par Coulm, Benedicte;Blondel, Béatrice;Le Ray, Camille;Karlin, Sophie ;Boulvain, Michel
Référence Acta obstetricia et gynecologica Scandinavica, 93, 9, page (905-912)
Publication Publié, 2014
Article révisé par les pairs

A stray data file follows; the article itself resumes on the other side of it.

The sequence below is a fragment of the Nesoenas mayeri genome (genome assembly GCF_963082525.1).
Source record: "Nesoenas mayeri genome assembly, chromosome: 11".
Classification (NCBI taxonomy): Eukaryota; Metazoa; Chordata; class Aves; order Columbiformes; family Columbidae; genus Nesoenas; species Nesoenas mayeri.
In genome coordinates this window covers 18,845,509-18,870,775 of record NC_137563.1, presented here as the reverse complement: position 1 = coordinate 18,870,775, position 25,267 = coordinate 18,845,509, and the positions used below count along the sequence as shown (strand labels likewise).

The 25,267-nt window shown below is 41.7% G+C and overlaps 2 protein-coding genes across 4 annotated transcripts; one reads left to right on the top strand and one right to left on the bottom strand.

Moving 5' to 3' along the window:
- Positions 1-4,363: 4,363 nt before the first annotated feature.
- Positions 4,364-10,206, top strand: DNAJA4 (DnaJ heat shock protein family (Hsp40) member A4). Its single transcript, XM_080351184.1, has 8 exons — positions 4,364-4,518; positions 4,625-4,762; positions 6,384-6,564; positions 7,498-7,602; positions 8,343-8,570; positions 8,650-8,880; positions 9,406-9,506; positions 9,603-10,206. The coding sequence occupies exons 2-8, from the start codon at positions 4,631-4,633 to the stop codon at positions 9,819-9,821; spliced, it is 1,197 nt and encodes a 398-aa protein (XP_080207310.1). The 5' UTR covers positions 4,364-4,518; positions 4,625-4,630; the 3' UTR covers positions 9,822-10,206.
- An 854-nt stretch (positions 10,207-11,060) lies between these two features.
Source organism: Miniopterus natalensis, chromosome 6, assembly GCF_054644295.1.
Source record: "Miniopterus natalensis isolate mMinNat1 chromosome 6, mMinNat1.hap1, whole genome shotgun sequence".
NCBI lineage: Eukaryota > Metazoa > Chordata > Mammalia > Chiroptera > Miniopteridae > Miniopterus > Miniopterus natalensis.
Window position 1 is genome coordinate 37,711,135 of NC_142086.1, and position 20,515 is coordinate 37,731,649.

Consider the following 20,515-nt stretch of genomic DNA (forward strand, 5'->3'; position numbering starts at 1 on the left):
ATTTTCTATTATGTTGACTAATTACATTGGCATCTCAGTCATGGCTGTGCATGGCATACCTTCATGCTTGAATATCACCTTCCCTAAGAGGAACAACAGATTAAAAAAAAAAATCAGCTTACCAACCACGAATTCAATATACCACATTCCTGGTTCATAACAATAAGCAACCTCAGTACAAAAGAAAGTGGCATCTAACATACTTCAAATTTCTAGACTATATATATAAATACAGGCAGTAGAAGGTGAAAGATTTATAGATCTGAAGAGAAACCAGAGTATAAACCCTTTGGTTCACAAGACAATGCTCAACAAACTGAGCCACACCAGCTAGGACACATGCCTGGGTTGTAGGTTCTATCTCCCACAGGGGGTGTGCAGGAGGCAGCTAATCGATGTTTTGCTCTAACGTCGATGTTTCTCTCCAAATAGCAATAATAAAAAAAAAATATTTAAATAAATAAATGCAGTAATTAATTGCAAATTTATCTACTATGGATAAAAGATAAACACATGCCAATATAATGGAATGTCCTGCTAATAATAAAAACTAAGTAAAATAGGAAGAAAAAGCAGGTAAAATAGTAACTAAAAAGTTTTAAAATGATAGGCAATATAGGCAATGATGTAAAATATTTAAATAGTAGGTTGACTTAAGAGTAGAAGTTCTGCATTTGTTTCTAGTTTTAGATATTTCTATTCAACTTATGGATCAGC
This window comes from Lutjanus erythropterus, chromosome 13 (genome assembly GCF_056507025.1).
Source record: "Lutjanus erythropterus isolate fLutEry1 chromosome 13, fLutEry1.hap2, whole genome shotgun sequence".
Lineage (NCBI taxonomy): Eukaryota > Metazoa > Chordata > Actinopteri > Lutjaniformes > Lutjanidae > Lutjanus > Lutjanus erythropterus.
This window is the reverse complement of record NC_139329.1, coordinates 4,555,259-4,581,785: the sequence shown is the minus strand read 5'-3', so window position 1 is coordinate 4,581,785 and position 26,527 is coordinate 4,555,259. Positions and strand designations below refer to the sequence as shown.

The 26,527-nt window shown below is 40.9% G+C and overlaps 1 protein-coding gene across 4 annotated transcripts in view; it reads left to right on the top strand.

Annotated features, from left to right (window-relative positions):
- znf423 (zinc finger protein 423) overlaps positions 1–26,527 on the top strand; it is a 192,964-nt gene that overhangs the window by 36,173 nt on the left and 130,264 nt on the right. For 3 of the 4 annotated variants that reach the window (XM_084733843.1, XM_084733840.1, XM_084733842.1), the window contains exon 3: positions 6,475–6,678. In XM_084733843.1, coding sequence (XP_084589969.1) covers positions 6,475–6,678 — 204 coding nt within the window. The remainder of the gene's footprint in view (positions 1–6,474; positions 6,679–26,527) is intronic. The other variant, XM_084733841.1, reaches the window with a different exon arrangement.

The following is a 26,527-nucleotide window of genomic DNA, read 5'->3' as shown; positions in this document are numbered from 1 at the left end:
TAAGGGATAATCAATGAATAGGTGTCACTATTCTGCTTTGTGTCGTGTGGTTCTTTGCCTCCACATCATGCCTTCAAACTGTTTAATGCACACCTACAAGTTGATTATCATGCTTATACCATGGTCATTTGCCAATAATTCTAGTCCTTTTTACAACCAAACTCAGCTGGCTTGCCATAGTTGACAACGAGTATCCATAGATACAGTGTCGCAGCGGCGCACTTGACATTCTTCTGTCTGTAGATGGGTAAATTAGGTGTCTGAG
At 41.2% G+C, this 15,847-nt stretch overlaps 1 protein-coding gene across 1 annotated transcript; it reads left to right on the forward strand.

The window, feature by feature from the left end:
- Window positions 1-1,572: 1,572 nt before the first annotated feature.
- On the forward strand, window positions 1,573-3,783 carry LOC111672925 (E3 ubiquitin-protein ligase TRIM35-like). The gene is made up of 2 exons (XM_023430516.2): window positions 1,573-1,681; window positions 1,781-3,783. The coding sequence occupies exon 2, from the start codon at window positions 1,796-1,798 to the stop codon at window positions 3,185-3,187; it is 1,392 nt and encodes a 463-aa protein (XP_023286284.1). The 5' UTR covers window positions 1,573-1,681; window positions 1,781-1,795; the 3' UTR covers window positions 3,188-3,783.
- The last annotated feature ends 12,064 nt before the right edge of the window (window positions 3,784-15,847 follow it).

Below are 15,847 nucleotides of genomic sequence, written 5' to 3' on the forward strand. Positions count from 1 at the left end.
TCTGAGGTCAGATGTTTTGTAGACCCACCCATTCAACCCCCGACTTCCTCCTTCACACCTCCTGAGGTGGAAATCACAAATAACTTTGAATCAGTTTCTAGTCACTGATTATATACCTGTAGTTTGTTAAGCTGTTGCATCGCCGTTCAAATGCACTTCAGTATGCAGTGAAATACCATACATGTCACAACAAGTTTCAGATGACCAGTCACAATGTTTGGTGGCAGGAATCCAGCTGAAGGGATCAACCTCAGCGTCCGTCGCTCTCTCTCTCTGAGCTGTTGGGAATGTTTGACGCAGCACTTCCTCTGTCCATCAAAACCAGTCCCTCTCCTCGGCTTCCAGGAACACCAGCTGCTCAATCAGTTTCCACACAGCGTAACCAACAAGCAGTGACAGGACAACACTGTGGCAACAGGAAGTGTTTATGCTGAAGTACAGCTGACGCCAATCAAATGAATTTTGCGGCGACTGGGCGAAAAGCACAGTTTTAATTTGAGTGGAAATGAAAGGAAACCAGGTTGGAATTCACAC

Résumé : Objective To study the frequency and determinants of potentially avoidable planned cesarean sections, with a classification based on their indications, maternal obstetric history, and information about the current pregnancy. Design Cross-sectional population-based study. Setting All maternity units in France (n = 535). Population A total of 14 681 women from the 2010 French National Perinatal Survey, a routine survey of a representative sample of births. Methods Planned cesareans were classified in two groups: potentially avoidable and unavoidable. The classification was based on the French national guidelines and used data from medical records. We used logistic regression analyses to compare characteristics of the mothers with potentially avoidable cesareans with those of women who had a trial of labor. Analyses were performed separately in primiparas and multiparas. Main outcome measure Rate of potentially avoidable planned cesarean sections. Results The overall planned cesarean rate was 10.9%; 28% of these cesareans were found to be potentially avoidable. Breech presentation and history of one previous cesarean accounted for 83% of them. Determinants of potential avoidability were maternal age >35 years, intensive surveillance during pregnancy, and private status of the unit [adjusted odds ratio (OR) 1.9, 95% CI 1.2-3.2 among primiparas; adjusted OR 2.5, 95% CI 1.5-4.3 among multiparas]. Obesity was also a significant determinant but only among multiparas (adjusted OR 2.7, 95% CI 1.9-3.8). No association was found with maternal social characteristics. Conclusion Our results suggest a high proportion of potentially avoidable cesareans and highlight the associated obstetric situations. They can help to target policies aimed at reducing cesarean rates. © 2014 Nordic Federation of Societies of Obstetrics and Gynecology.